Paul Pierce established his legacy as an NBA player with the Boston Celtics, a team that enjoyed his services for the first 15 seasons of his career. Nicknamed “The Truth”, Pierce made 10 All-Star appearances as a Celtic and 4 All-NBA teams while with the Celtics, also winning an NBA championship in 2008 after joining hands with Kevin Garnett and Ray Allen. He holds the Celtics’ record for most three-point field goals made and is third in team history in games played, second in points scored, seventh in total rebounds, fifth in total assists, and first in total steals.
Pierce in his heyday was a complete player; he could score, rebound, defend opposing forwards and had a penchant for hitting late-game shots, making him a valuable asset.
Pierce was adjudged the Finals MVP in 2008, after his Celtics defeated the Lakers. But his team would come up short against the same opposition in 2010, losing 83-79 in Game 7 at the Staples Center.
A part of the “Big 3” in Boston, Ray Allen began his career with the Milwaukee Bucks where he played seven seasons. His most successful season in Milwaukee was the 2000-01 season where he, along with Sam Cassell and Glenn Robinson helped the Bucks make the Eastern Conference Finals.
Allen then moved to the Seattle SuperSonics where he played for four seasons. In Seattle he achieved many personal milestones but could not guide the team to postseason success. The SuperSonics who would later relocate to Oklahoma, decided to rebuild their roster and traded Allen to the Celtics. The subsequent season saw the SuperSonics use the second pick in the draft to select Kevin Durant, their current franchise centerpiece.
Allen would form a fruitful partnership with Kevin Garnett and Paul Pierce, with whom he won an NBA championship in 2008.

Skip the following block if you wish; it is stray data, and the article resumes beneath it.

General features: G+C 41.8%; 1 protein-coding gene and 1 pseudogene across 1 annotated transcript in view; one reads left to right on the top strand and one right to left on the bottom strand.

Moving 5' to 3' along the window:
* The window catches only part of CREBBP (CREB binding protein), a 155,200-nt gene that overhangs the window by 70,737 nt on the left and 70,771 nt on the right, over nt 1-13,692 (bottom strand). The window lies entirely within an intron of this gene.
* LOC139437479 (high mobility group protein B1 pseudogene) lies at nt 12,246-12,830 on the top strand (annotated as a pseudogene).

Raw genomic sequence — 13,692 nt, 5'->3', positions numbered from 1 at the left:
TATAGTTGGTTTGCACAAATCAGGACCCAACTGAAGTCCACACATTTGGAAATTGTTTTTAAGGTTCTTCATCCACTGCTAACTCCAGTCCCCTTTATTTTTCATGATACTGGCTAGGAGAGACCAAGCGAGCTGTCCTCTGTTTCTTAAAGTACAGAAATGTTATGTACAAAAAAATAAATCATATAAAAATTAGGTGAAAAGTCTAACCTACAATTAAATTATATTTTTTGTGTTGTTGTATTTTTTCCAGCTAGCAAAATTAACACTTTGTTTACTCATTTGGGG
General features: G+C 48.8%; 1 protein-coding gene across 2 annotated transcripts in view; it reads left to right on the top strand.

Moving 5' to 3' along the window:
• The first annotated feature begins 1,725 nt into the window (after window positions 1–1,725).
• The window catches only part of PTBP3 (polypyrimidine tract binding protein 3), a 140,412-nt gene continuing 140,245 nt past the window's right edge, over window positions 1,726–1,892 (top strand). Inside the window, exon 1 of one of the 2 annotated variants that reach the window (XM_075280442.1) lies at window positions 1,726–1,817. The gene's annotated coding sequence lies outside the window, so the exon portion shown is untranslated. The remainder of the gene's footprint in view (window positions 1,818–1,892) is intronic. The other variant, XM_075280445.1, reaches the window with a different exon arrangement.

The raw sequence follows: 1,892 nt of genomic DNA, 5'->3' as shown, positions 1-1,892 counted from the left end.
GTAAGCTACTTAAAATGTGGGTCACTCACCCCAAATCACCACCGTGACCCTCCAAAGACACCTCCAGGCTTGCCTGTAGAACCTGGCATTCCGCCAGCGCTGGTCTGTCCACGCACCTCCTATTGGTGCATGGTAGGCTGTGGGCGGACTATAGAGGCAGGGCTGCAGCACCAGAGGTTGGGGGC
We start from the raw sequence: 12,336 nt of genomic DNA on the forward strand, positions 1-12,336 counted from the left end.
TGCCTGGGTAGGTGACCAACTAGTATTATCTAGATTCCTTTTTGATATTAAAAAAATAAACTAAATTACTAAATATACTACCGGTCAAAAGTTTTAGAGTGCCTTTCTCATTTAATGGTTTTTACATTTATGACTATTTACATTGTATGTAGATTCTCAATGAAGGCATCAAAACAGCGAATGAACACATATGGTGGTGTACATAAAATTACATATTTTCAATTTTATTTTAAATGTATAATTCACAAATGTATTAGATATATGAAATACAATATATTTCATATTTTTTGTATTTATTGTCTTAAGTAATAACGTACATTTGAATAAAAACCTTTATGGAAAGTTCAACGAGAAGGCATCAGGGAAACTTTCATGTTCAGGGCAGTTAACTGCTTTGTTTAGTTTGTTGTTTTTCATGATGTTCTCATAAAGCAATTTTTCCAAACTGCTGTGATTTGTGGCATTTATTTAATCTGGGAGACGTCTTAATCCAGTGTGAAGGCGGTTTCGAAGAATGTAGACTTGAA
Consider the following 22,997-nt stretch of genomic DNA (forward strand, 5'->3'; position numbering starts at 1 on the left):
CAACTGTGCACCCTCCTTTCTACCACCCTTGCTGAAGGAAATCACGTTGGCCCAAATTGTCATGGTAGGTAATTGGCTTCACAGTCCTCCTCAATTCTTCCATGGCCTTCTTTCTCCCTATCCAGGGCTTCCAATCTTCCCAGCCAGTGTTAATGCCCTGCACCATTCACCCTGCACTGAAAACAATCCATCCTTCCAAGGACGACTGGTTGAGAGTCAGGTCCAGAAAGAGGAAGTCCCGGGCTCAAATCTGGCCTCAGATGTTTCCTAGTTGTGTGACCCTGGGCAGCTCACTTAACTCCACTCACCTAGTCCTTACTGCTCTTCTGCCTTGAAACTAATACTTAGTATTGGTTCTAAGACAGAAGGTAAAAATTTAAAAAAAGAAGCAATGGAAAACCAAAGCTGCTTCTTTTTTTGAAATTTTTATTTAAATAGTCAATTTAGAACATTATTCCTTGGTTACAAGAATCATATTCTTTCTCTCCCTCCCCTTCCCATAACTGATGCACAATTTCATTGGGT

Allen has made ten All-Star appearances and is the all-time leader in three-pointers made, surpassing Reggie Miller in 2011.
In the 2012 offseason Allen decided to move to the Miami Heat, for he envisioned a better shot at winning a title with LeBron James and co., and the move paid off as the Heat clinched the 2013 title. With the Heat on the verge of losing Game 6 of the Finals, Allen hit a crucial three pointer with 6.6 seconds left to send the game to overtime. The Heat would go on to win Game 7 and their second successive championship.
The University of Colorado standout began his career with the Boston Celtics in 1997 and would go on to represent several clubs in the NBA including the Denver Nuggets, Los Angeles Clippers, New York Knicks Toronto Raptors, Minnesota Timberwolves and the Detroit Pistons, where he won a championship in 2004. Selected third overall in the 1997 Draft by the Boston Celtics, Billups has a knack for making late-game shots thus earning him the nickname “Mr. Big Shot.” The most memorable moment in his career was when he led a Detroit team to the 2004 NBA championship, winning the Finals 4-1 against a strong Lakers team that featured Kobe Bryant and Shaquille O’Neal. He was adjudged MVP of the Finals, a series in which he averaged 21.0 ppg, 3.2 rpg, 5.2 apg and 1.2 spg.
He then joined forces with Carmelo Anthony in 2008, and in his first season led the Nuggets to the Western Conference Finals for the first time in franchise history. He was then traded to the Knicks in the deal that sent Anthony to the Big Apple and was amnestied by them in the subsequent offseason. He went on to play for the Clippers and was averaging a solid 15 ppg for the Clips but suffered an Achilles tendon tear, thus putting an end to his season.
The jump shot is still there in his game but the lateral quickness or lack thereof makes him a burden on the defensive end. The latter stages of his career have been marred by injuries, thus preventing him from getting into a rhythm of any sort.
He is currently back in Detroit for a second stint, and has publicly stated his desire to retire as a Piston.